2015 BMW M235i: BMW Controls And The Human Brain
by Jonathan Elfalan, Road Test Editor on December 2, 2015
Road Test Editor Carlos Lago expounded on the smart design of the 2015 BMW M235i shifter some weeks ago, but stopped short of explaining the logic behind the manual shift orientation. I'll pick it up from here in a second.
There is also a small debate in our office regarding the most intuitive approach to navigation system control knobs. This critical issue must be resolved before society can move forward, so maybe you, good citizen, can help.
But first, back to the shifter.
If you grew up playing some form of arcade racing game, then you most likely had a perplexed look on your face the first time you saw a "reverse pattern" shifter like the one in our BMW.
Ignoring the high-tech simulators of today, the virtual world was originally one without force feedback. Pressing a lever forward to upshift made sense because that's the direction your virtual vehicle was traveling. Pulling back on that lever to the downshift was also intuitive because you're trying to slow down. Adapting this logic to real vehicles with shiftable automatic transmissions maintains what we perceive as natural intuition.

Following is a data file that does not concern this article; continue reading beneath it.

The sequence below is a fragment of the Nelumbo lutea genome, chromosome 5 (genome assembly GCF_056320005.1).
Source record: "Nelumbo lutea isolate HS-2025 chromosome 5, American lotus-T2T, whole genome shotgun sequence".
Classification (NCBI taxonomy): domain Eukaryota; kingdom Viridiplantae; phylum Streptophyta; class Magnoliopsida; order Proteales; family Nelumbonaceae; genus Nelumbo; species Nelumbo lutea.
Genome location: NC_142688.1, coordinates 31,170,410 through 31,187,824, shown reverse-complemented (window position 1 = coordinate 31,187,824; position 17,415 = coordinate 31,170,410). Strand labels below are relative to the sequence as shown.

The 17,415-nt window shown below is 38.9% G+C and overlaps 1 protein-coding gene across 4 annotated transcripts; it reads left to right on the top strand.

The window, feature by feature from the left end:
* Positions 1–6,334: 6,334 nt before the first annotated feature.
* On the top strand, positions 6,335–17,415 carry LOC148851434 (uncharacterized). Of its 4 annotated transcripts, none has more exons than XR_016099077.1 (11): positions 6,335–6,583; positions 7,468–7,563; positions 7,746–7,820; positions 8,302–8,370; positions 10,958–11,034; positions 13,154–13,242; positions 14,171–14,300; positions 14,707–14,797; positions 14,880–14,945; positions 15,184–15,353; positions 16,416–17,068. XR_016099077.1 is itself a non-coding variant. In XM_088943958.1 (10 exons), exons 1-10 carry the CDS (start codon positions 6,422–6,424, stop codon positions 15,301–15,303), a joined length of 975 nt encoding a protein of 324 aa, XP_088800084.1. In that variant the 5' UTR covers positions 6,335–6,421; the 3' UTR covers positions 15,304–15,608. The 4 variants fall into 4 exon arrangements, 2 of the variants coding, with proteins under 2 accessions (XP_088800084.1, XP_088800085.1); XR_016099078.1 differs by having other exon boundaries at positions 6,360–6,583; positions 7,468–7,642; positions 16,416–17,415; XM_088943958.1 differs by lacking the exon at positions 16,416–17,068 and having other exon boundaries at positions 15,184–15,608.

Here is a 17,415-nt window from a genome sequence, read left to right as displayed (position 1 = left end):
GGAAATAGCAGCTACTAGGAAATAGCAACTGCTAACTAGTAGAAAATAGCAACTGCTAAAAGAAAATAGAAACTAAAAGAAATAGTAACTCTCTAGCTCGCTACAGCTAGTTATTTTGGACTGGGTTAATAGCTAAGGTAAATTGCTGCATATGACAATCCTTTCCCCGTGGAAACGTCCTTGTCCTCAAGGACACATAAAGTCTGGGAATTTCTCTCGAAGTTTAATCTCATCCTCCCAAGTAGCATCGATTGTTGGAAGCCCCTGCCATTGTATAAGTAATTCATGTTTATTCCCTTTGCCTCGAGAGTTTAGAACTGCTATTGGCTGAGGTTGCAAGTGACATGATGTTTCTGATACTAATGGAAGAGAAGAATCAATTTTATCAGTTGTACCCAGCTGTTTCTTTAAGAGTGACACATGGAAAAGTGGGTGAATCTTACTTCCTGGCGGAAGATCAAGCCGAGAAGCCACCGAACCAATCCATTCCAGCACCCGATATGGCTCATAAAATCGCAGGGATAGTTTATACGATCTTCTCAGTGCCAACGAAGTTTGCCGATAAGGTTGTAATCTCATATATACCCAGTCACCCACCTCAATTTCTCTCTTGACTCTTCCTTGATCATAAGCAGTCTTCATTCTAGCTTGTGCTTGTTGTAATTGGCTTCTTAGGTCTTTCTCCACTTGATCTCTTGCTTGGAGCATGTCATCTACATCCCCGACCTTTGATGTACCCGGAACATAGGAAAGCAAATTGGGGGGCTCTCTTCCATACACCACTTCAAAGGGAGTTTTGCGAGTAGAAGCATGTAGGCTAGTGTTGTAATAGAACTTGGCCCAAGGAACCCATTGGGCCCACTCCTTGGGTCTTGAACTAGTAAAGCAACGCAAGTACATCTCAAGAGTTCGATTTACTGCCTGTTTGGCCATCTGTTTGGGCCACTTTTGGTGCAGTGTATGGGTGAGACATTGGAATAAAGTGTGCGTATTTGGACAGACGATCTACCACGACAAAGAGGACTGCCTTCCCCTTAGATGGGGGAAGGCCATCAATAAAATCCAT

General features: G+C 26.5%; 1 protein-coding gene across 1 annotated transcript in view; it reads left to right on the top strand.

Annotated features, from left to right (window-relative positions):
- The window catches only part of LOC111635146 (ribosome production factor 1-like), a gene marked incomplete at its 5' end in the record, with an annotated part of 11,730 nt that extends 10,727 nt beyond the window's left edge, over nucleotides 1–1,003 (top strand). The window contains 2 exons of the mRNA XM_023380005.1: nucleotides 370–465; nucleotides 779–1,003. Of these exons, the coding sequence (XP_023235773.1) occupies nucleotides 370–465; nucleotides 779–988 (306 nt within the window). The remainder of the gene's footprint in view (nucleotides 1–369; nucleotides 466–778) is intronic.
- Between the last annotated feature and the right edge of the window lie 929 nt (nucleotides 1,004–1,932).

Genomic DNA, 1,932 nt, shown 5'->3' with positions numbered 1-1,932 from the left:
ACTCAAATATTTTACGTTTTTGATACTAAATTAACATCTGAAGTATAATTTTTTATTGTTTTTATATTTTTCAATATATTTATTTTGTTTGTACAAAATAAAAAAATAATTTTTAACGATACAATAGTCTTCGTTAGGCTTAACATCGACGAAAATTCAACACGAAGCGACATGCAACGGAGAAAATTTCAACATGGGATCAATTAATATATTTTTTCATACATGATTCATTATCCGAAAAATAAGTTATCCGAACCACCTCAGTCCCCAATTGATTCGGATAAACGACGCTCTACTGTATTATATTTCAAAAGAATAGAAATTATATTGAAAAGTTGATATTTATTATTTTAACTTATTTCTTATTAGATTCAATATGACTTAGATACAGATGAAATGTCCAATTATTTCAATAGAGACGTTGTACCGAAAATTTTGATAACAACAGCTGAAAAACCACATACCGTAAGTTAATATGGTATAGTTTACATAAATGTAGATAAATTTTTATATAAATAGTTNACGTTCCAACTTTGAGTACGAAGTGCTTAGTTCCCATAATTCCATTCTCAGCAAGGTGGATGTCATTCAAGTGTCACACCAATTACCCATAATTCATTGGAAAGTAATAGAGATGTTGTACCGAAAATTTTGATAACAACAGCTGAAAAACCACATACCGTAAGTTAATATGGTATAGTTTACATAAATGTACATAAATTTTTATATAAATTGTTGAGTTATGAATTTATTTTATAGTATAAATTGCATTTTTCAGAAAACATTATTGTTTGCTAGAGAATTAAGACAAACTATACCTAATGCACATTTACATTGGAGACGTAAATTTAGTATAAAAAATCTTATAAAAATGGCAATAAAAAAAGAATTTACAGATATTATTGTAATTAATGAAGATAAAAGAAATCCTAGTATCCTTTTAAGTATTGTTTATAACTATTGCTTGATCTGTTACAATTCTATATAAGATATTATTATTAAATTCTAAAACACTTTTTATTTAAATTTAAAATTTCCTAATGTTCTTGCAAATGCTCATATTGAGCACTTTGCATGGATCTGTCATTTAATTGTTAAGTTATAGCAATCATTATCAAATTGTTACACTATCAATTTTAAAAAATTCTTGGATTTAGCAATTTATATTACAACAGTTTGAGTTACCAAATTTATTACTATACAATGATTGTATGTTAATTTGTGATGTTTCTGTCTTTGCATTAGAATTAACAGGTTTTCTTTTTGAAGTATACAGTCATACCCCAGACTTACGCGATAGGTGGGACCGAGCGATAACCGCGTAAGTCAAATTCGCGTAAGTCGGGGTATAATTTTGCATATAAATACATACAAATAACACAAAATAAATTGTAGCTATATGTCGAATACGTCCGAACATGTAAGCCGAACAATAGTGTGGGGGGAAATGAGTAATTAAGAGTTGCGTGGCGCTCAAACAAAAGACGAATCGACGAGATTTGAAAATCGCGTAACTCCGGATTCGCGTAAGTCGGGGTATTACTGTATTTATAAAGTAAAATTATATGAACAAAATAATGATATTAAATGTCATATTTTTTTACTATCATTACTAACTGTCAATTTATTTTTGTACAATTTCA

In the real world however, forces are acting on us at all times. And if you're driving a vehicle with considerable performance potential, these forces are even more pronounced.
Mash the throttle in the M235i, and 330 pound-feet of engine torque presses you back into the seat, opposite the direction you're traveling. The same goes for slamming on the brakes, when you're suddenly reminded about the case of beer in the trunk. Taking another look at the BMW shifter, the pattern now makes much more sense, as it coincides with the direction of forces. This is also how it's done in race cars with sequential gearboxes, assuming they don't have steering wheel paddle shifters.
With the navigation system, intuition is a little more subjective. The debate revolves around whether it's more intuitive to rotate the knob clockwise or counterclockwise to zoom in or out.
Take a moment here to decide before reading on.
The system in our BMW M235i, like many German systems before it, has trained me to react in a specific manner. To zoom out, I think of twisting the knob away from me (clockwise) and vice versa to zoom in, where the knob is moving towards me.
Carlos and company tend to think of this in terms of nuts and bolts, namely that you are screwing (zooming) a nut (knob) in by turning it clockwise, and out by turning counterclockwise.
I don't truly believe there is a right or wrong answer. But chances are the first rationalization you're exposed to, to help you remember the action, will feel most natural.
Jonathan Elfalan, Road Test Editor